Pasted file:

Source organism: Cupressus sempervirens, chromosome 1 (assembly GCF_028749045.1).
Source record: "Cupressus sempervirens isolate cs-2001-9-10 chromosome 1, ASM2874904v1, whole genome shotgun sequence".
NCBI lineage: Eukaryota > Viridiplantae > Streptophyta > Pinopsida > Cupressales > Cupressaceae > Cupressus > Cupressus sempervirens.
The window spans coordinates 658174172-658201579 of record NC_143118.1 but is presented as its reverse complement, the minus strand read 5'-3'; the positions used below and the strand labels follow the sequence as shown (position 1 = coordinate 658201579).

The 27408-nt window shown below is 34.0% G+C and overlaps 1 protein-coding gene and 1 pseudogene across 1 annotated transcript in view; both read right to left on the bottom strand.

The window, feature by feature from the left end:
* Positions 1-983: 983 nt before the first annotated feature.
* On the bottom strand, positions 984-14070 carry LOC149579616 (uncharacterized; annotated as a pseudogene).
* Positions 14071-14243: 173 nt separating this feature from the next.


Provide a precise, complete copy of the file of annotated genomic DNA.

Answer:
Source organism: Cupressus sempervirens, chromosome 1 (assembly GCF_028749045.1).
Source record: "Cupressus sempervirens isolate cs-2001-9-10 chromosome 1, ASM2874904v1, whole genome shotgun sequence".
NCBI lineage: Eukaryota > Viridiplantae > Streptophyta > Pinopsida > Cupressales > Cupressaceae > Cupressus > Cupressus sempervirens.
The window spans coordinates 658174172-658201579 of record NC_143118.1 but is presented as its reverse complement, the minus strand read 5'-3'; the positions used below and the strand labels follow the sequence as shown (position 1 = coordinate 658201579).

The 27408-nt window shown below is 34.0% G+C and overlaps 1 protein-coding gene and 1 pseudogene across 1 annotated transcript in view; both read right to left on the bottom strand.

The window, feature by feature from the left end:
* Positions 1-983: 983 nt before the first annotated feature.
* On the bottom strand, positions 984-14070 carry LOC149579616 (uncharacterized; annotated as a pseudogene).
* Positions 14071-14243: 173 nt separating this feature from the next.